Financial IT

Cumberland Building Society moves ATMs from ageing Windows XP

Karl Flinders

Cumberland Building Society has moved its ATMs to the Microsoft Windows 7 operating system as support for the existing XP-based software will end next month.

The regional financial services firm is moving its ATMs from Windows XP Professional for Embedded Systems, with support from Microsoft ending on 8 April.

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The company, which has 160,000 customers including about 50,000 current account holders, is using the move to Windows 7 as a potential opportunity to introduce contactless capability to its debit cards and launch mobile banking later in the year, with software and support from financial services software supplier NCR.

Future developments could include contactless ATMs that do not require cards to be inserted. Gesture and multi-touch controls could also be introduced.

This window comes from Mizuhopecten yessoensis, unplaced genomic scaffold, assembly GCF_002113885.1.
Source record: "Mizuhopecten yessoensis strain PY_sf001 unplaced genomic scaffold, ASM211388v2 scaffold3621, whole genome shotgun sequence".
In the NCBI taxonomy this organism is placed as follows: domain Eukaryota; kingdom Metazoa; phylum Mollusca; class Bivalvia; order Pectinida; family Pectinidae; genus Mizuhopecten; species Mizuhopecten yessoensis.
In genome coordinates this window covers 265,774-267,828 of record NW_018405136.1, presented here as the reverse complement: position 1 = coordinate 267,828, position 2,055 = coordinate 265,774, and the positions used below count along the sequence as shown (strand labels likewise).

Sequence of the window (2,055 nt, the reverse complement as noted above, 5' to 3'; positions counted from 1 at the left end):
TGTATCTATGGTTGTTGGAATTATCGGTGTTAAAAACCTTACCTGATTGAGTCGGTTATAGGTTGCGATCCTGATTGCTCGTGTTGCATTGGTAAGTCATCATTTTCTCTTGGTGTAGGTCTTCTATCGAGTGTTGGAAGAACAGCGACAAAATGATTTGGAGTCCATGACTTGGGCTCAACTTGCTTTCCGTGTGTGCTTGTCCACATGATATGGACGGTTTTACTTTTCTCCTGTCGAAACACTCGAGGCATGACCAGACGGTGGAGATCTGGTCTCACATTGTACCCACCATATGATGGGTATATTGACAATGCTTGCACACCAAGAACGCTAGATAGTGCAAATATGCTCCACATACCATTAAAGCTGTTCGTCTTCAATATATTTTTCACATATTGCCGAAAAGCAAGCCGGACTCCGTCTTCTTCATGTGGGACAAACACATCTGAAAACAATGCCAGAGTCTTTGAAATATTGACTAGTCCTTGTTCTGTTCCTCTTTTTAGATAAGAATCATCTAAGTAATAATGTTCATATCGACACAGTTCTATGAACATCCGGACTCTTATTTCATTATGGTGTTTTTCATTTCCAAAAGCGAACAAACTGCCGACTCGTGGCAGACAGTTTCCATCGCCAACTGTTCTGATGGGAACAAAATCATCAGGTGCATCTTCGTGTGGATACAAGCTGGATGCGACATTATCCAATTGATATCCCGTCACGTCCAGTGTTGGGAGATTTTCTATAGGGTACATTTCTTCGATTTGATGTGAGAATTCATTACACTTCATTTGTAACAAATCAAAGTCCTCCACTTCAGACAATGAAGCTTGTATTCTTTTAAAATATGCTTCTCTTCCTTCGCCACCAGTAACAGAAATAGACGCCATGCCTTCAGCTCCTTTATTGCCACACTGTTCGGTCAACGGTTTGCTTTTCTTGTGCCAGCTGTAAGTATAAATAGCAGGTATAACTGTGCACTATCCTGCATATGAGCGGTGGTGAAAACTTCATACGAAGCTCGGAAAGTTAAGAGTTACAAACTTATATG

Gary Richardson, general manager IT at Cumberland Building Society, said the change was prompted by the end of Microsoft's support. “Support is coming to an end and we are governed by security standards, so we had to upgrade,” he said.

Windows XP Professional for Embedded Systems is used on about 95% of UK ATMs after replacing Windows NT and IBM OS/2. Bigger, more resourced financial services firms will probably be able to extend support with Microsoft or use internal IT resources to continue to meet security standards. 

The building society has 16 IT staff out of a total workforce of 450. Richardson said the company has 20 ATMs and the upgrade was a major project involving a hardware refresh.

“ATMs running XP could be 10 years old and would not support Windows 7," he said. "We had to upgrade ATMs with additional processors and memory.”

Richardson said the company had to modernise IT to attract customers that demand services such as contactless payments and mobile banking. “The benefits of the move to Windows 7 will outweigh the costs," he added. "We are growing all the time and have to provide modern services."

NCR is best known for its ATM technology, but it also provides other banking systems. It recently acquired UK software firm Alaric and added applications such as fraud detection app Fractals and contactless payment-enabling software Authentic. Alaric has about 50 financial services customers, including American Express.


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